Are Cloudy Diamonds Worth Anything? Patience is your best friend when planning to buy diamond rings because the market offers many confusing options, and you could easily get ripped off if you don’t know about the different types of diamonds.
While you will be told to look for the eye-clean diamonds with the lowest clarity grade as the measure of the best quality diamonds, there is a hidden flaw in this suggestion, and going by it without knowing what else to expect from the market can be disastrous.
There is the imminent risk of ending up with diamonds that have sapped out brilliance, and that hidden flaw could result in a significant devaluation of the diamond.
The reason why this hidden flaw is something you need to keep in mind is that there is a class of diamonds with large clouds, going by the name cloudy diamonds.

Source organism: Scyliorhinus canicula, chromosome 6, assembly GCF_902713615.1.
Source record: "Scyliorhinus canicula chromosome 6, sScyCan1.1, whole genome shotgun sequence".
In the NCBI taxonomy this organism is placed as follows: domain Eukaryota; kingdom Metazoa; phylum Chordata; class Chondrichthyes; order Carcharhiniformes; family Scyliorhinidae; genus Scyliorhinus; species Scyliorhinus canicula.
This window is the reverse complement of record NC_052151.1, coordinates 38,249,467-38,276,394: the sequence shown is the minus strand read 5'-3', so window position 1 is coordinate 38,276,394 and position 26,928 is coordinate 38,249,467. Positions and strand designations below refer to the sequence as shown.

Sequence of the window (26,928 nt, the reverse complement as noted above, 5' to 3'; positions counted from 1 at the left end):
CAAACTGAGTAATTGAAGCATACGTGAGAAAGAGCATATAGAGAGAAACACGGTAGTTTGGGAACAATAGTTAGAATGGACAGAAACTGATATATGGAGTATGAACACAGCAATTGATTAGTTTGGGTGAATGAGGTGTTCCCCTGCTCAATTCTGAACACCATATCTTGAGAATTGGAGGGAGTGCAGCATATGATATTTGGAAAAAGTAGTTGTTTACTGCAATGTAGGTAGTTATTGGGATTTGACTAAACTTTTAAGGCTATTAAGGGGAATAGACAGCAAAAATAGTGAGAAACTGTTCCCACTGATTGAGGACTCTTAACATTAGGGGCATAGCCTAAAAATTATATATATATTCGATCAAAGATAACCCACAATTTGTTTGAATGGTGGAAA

But what exactly is a cloudy diamond, and since it looks pretty much like the perfect diamond, how do you tell it apart from other diamonds.
What does it mean when a diamond is cloudy?
Theoretically, when you look at a diamond without assisted visual tools like a microscope, you will see a perfect diamond. However, there is a lot that goes into determining the perfect diamond, and you need to be able to assess things like the diamond’s brilliance to determine the actual value of the diamond before you spend all your savings on that ‘perfect’ diamond.
The main reason for this assessment is that diamonds come with imperfections, including noticeable flaws, but there are many cases where the blemishes in the diamonds remain hidden.
Then you also have the diamonds with some sort of hazy effect, and these are the cloudy diamonds.
Like all inclusions common with diamonds, the cloudiness in the cloudy diamonds often creates a problem, even though there are cases where the clouds are unproblematic.